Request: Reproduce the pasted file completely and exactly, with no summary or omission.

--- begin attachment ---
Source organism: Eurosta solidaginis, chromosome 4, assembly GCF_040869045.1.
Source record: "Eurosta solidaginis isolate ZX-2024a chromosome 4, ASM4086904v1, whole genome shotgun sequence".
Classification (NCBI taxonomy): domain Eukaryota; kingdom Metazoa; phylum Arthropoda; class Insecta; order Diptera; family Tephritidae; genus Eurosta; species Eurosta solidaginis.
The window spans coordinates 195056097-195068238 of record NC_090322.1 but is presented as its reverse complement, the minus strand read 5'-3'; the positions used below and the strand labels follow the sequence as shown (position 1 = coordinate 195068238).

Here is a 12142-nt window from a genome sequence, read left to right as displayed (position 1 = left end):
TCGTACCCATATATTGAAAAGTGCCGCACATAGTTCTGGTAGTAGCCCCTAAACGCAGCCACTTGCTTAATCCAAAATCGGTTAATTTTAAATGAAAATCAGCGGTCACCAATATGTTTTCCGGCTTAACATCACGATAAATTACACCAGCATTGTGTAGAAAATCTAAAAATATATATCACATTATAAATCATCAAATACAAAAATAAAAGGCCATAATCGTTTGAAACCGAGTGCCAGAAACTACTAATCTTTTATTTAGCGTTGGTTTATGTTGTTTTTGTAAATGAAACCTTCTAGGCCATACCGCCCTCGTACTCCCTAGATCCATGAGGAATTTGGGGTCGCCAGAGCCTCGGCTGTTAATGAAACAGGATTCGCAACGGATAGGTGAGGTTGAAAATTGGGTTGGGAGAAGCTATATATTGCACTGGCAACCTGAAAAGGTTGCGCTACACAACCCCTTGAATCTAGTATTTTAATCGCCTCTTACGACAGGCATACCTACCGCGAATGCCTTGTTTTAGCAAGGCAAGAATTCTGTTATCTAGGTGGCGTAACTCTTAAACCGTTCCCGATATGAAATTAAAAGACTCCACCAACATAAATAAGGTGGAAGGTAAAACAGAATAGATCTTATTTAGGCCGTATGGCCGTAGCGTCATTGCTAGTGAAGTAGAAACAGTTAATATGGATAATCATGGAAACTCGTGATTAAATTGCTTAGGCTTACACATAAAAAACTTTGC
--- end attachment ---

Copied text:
Source organism: Eurosta solidaginis, chromosome 4, assembly GCF_040869045.1.
Source record: "Eurosta solidaginis isolate ZX-2024a chromosome 4, ASM4086904v1, whole genome shotgun sequence".
Classification (NCBI taxonomy): domain Eukaryota; kingdom Metazoa; phylum Arthropoda; class Insecta; order Diptera; family Tephritidae; genus Eurosta; species Eurosta solidaginis.
The window spans coordinates 195056097-195068238 of record NC_090322.1 but is presented as its reverse complement, the minus strand read 5'-3'; the positions used below and the strand labels follow the sequence as shown (position 1 = coordinate 195068238).

Here is a 12142-nt window from a genome sequence, read left to right as displayed (position 1 = left end):
TCGTACCCATATATTGAAAAGTGCCGCACATAGTTCTGGTAGTAGCCCCTAAACGCAGCCACTTGCTTAATCCAAAATCGGTTAATTTTAAATGAAAATCAGCGGTCACCAATATGTTTTCCGGCTTAACATCACGATAAATTACACCAGCATTGTGTAGAAAATCTAAAAATATATATCACATTATAAATCATCAAATACAAAAATAAAAGGCCATAATCGTTTGAAACCGAGTGCCAGAAACTACTAATCTTTTATTTAGCGTTGGTTTATGTTGTTTTTGTAAATGAAACCTTCTAGGCCATACCGCCCTCGTACTCCCTAGATCCATGAGGAATTTGGGGTCGCCAGAGCCTCGGCTGTTAATGAAACAGGATTCGCAACGGATAGGTGAGGTTGAAAATTGGGTTGGGAGAAGCTATATATTGCACTGGCAACCTGAAAAGGTTGCGCTACACAACCCCTTGAATCTAGTATTTTAATCGCCTCTTACGACAGGCATACCTACCGCGAATGCCTTGTTTTAGCAAGGCAAGAATTCTGTTATCTAGGTGGCGTAACTCTTAAACCGTTCCCGATATGAAATTAAAAGACTCCACCAACATAAATAAGGTGGAAGGTAAAACAGAATAGATCTTATTTAGGCCGTATGGCCGTAGCGTCATTGCTAGTGAAGTAGAAACAGTTAATATGGATAATCATGGAAACTCGTGATTAAATTGCTTAGGCTTACACATAAAAAACTTTGC